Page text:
NCUA should work to fix a regulatory disparity that leaves credit unions with an uneven playing field when it comes to an extended examination cycle, CUNA President/CEO Jim Nussle wrote to NCUA Chairman J. Mark McWatters Monday. The recently enacted S. 2155 increases the asset limit below which depository banks are eligible for an 18-month exam cycle to $3 million, while credit unions must fall under $1 billion in assets to be eligible.
“This regulatory disparity now serves as a comparative advantage for community banks. Congress has already delegated authority to NCUA to set the frequency of examinations for credit unions,” Nussle wrote. “Given that Congress has now codified an extended exam cycle for community banking institutions—the type of insured bank depository institution most closely aligned with the credit union industry—NCUA would be well within its legal purview to exercise similar discretion for small credit unions.”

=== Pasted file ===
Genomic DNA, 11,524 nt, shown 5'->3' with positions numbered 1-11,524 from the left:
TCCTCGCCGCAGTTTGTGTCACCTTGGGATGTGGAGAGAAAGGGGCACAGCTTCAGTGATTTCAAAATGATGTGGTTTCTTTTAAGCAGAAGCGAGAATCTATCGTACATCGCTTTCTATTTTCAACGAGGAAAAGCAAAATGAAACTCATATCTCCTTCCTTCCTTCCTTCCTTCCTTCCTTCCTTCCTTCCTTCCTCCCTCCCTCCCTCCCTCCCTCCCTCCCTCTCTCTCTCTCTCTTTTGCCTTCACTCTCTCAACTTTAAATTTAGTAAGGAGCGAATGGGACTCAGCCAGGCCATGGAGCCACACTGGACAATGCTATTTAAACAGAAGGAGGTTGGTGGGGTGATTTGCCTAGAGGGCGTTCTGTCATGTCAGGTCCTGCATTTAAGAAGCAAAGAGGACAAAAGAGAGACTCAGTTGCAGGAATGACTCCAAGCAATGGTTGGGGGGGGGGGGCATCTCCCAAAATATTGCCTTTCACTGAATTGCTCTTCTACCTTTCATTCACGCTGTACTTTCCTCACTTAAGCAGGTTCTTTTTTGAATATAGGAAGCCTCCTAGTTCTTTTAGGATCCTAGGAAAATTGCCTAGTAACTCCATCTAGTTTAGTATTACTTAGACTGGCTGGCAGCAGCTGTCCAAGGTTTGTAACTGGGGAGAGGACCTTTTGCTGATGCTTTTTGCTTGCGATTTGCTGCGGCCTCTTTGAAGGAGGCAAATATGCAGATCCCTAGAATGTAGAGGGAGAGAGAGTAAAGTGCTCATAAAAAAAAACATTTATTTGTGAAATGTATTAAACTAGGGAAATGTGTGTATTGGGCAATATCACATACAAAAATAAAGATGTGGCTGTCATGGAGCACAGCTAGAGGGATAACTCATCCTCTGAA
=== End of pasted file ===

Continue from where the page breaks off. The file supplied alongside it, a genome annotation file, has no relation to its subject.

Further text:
Federal banking agencies have issued an interim final rule to implement the provision raising the threshold to $3 billion.
Already, credit unions are concerned that NCUA has not taken steps to address the increased commercial appraisal thresholds the banking agencies adopted back in April,” Nussle wrote, nothing that NCUA acted to rectify a disparity in advertising rules earlier this year. “These competitive advantages given to banks translate into tangible costs for credit unions…Credit unions deserve the privilege of providing customer service subject to comparable regulatory supervisory thresholds as applied to banking organizations.”
CUNA strongly supports NCUA’s efforts and advancement toward exam modernization, including long-term goals of continuous supervision and remote examinations.